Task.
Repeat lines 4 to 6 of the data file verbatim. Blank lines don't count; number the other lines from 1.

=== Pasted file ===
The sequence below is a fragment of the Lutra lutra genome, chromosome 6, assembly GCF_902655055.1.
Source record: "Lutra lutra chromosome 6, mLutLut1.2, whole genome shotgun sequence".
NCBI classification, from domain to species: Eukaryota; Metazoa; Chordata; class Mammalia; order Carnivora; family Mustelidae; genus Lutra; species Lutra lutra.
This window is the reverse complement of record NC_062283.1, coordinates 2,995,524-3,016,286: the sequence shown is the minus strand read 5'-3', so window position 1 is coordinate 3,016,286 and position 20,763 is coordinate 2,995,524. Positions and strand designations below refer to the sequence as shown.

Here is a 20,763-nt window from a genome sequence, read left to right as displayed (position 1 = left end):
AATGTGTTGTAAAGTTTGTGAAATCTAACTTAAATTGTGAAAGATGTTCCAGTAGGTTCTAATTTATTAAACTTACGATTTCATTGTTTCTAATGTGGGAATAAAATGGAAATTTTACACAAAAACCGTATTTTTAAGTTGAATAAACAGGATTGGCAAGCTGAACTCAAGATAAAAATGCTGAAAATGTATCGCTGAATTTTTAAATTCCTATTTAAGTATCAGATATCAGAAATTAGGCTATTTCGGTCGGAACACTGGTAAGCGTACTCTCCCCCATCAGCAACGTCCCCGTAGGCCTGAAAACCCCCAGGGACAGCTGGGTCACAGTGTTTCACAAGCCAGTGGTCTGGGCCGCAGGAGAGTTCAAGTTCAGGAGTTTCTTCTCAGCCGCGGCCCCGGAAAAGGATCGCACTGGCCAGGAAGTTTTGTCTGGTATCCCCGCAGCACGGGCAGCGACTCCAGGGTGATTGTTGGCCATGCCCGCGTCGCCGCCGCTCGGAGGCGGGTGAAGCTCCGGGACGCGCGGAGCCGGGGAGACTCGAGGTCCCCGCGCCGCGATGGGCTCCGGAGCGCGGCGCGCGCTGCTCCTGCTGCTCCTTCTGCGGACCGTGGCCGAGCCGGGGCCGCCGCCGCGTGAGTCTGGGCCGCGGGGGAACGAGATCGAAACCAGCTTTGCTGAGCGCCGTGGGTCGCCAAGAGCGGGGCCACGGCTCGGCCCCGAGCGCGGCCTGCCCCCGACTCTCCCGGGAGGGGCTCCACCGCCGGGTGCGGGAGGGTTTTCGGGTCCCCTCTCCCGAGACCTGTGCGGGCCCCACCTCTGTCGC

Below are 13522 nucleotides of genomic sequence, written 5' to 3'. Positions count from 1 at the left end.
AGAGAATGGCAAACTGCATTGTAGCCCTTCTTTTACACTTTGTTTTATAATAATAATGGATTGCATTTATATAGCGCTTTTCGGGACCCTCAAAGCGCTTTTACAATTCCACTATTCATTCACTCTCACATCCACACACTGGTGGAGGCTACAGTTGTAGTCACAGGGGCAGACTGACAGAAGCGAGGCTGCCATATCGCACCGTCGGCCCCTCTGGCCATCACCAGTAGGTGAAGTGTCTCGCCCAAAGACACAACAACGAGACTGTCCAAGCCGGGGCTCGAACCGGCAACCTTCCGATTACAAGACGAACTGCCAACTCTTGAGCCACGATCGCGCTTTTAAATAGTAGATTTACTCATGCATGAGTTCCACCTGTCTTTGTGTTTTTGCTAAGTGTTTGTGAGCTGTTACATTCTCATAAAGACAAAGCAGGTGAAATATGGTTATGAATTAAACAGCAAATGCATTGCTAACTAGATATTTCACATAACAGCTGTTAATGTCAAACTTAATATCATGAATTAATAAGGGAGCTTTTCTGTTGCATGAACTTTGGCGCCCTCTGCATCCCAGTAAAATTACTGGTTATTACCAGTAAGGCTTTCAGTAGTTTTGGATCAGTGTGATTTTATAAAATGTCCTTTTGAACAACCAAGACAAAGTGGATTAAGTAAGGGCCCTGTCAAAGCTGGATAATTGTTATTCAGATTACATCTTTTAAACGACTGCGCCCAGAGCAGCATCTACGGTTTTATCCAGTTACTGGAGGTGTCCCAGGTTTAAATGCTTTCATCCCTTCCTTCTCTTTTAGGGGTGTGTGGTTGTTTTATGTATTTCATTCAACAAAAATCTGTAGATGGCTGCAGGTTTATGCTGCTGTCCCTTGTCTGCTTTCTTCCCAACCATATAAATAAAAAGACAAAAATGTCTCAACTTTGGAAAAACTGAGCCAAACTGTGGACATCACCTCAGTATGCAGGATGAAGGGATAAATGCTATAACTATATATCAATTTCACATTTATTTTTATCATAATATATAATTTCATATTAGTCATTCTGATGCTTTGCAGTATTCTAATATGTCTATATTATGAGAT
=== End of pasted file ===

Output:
This window is the reverse complement of record NC_062283.1, coordinates 2,995,524-3,016,286: the sequence shown is the minus strand read 5'-3', so window position 1 is coordinate 3,016,286 and position 20,763 is coordinate 2,995,524. Positions and strand designations below refer to the sequence as shown.

Here is a 20,763-nt window from a genome sequence, read left to right as displayed (position 1 = left end):
AATGTGTTGTAAAGTTTGTGAAATCTAACTTAAATTGTGAAAGATGTTCCAGTAGGTTCTAATTTATTAAACTTACGATTTCATTGTTTCTAATGTGGGAATAAAATGGAAATTTTACACAAAAACCGTATTTTTAAGTTGAATAAACAGGATTGGCAAGCTGAACTCAAGATAAAAATGCTGAAAATGTATCGCTGAATTTTTAAATTCCTATTTAAGTATCAGATATCAGAAATTAGGCTATTTCGGTCGGAACACTGGTAAGCGTACTCTCCCCCATCAGCAACGTCCCCGTAGGCCTGAAAACCCCCAGGGACAGCTGGGTCACAGTGTTTCACAAGCCAGTGGTCTGGGCCGCAGGAGAGTTCAAGTTCAGGAGTTTCTTCTCAGCCGCGGCCCCGGAAAAGGATCGCACTGGCCAGGAAGTTTTGTCTGGTATCCCCGCAGCACGGGCAGCGACTCCAGGGTGATTGTTGGCCATGCCCGCGTCGCCGCCGCTCGGAGGCGGGTGAAGCTCCGGGACGCGCGGAGCCGGGGAGACTCGAGGTCCCCGCGCCGCGATGGGCTCCGGAGCGCGGCGCGCGCTGCTCCTGCTGCTCCTTCTGCGGACCGTGGCCGAGCCGGGGCCGCCGCCGCGTGAGTCTGGGCCGCGGGGGAACGAGATCGAAACCAGCTTTGCTGAGCGCCGTGGGTCGCCAAGAGCGGGGCCACGGCTCGGCCCCGAGCGCGGCCTGCCCCCGACTCTCCCGGGAGGGGCTCCACCGCCGGGTGCGGGAGGGTTTTCGGGTCCCCTCTCCCGAGACCTGTGCGGGCCCCACCTCTGTCGC